Just Me

Q: How did I end up here?
A: One step at a time

Q: How do I get somewhere more comfortable?
A: One mindful step at a time.

I love a mystery!!!

uchicagoadmissions:

Indiana Jones Mystery Package

We don’t really even know how to start this post. Yesterday we received a package addressed to “Henry Walton Jones, Jr.”. We sort-of shrugged it off and put it in our bin of mail for student workers to sort and deliver to the right faculty member— we get the wrong mail a lot.

Little did we know what we were looking at. When our student mail worker snapped out of his finals-tired haze and realized who Dr. Jones was, we were sort of in luck: this package wasn’t meant for a random professor in the Stat department. It is addressed to “Indiana” Jones.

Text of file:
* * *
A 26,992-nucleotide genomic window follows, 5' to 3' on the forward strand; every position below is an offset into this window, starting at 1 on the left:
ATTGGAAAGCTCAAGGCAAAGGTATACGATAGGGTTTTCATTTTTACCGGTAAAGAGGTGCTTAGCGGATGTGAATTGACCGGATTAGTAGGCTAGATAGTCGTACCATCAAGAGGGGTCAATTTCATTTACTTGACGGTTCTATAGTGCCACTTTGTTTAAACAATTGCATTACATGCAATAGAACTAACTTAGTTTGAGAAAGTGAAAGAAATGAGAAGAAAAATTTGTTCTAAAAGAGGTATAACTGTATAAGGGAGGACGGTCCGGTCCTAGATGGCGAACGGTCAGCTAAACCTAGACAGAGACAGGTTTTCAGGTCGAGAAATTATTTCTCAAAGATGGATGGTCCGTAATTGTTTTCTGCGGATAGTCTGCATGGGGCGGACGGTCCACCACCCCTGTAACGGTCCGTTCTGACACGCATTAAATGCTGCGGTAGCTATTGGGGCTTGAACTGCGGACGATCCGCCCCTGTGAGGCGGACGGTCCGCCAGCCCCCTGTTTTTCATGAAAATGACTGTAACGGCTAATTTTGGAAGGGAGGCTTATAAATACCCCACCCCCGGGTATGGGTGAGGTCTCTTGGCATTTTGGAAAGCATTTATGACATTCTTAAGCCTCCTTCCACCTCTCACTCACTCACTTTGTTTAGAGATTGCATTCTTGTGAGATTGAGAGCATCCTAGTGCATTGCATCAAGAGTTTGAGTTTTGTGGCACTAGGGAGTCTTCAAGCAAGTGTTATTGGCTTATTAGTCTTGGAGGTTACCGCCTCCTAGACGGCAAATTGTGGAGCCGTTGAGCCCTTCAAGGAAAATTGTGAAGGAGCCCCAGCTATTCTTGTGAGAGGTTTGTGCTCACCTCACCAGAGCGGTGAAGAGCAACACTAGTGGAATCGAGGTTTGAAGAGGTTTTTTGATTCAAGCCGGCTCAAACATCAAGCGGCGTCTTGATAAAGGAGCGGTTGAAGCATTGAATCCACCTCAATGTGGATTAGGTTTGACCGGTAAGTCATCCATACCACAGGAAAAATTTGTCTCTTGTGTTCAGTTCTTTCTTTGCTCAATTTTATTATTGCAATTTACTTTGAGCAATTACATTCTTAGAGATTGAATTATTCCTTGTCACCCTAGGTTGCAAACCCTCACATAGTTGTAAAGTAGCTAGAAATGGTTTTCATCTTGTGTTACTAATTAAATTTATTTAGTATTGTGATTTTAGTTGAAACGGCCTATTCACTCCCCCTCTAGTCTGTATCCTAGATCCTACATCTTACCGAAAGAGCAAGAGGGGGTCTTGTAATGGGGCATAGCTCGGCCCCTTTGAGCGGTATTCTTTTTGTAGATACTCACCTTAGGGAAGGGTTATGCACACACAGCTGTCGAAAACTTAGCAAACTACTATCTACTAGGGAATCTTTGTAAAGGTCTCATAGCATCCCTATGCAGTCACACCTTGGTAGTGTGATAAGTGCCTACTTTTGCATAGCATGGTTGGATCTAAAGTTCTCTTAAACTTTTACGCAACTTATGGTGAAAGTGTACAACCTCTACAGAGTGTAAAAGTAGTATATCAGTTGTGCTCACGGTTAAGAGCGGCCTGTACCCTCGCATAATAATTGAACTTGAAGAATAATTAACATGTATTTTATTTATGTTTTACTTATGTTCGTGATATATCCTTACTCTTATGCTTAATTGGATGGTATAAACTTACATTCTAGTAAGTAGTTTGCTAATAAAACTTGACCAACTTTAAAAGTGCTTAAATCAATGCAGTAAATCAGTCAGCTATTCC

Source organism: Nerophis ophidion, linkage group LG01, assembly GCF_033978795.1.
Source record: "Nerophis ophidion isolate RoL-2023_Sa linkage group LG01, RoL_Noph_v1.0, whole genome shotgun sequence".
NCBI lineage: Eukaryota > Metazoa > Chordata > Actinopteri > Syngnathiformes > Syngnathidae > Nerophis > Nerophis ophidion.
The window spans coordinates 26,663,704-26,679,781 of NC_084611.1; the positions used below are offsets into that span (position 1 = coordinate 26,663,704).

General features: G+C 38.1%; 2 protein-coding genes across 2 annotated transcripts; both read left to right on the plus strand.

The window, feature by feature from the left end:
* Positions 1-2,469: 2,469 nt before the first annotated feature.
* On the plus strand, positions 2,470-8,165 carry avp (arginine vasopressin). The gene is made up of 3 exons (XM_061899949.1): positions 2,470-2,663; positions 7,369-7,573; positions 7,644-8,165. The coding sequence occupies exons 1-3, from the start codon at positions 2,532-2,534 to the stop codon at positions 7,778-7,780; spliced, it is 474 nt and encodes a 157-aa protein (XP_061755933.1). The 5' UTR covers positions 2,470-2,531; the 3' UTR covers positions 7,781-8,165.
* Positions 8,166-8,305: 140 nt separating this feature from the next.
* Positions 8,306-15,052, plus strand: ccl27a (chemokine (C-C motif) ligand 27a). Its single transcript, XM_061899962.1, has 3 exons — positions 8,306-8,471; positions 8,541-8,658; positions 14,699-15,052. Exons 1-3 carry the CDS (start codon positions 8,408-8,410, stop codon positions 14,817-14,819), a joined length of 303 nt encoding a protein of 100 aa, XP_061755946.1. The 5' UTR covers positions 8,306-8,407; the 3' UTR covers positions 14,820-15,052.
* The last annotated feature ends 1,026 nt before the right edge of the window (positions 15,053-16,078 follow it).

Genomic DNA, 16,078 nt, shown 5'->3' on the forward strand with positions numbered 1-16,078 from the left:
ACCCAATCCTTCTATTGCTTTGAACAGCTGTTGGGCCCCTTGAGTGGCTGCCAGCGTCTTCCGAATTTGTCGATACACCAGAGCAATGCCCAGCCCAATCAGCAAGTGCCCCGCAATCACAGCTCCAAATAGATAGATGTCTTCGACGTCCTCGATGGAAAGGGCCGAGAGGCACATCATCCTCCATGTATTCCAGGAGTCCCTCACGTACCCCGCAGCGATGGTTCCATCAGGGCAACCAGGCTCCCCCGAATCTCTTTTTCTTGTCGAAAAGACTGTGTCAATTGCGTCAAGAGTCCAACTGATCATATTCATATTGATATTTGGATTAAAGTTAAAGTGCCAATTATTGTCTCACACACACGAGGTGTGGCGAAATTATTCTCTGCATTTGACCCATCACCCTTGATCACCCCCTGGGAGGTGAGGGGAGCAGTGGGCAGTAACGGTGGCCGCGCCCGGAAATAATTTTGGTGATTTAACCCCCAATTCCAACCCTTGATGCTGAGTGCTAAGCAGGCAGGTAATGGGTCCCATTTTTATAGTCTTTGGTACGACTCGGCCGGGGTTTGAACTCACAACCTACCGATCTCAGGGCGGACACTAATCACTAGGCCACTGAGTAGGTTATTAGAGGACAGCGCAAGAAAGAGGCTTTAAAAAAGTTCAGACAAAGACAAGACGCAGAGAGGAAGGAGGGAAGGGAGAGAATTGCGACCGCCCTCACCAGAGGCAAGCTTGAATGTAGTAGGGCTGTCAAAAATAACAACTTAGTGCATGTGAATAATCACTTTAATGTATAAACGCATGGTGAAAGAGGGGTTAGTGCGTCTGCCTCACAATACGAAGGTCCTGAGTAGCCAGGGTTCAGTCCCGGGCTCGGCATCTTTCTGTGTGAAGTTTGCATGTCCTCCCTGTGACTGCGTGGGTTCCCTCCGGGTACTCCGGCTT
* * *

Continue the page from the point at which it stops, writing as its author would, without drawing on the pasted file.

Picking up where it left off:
What we know: The package contained an incredibly detailed replica of “University of Chicago Professor” Abner Ravenwood’s journal from Indiana Jones and the Raiders of the Lost Ark. It looks only sort of like this one, but almost exactly like this one, so much so that we thought it might have been the one that was for sale on Ebay had we not seen some telling inconsistencies in cover color and “Ex Libris” page (and distinct lack of sword). The book itself is a bit dusty, and the cover is teal fabric with a red velvet spine, with weathered inserts and many postcards/pictures of Marion Ravenwood (and some cool old replica money) included. It’s clear that it is mostly, but not completely handmade, as although the included paper is weathered all of the “handwriting” and calligraphy lacks the telltale pressure marks of actual handwriting.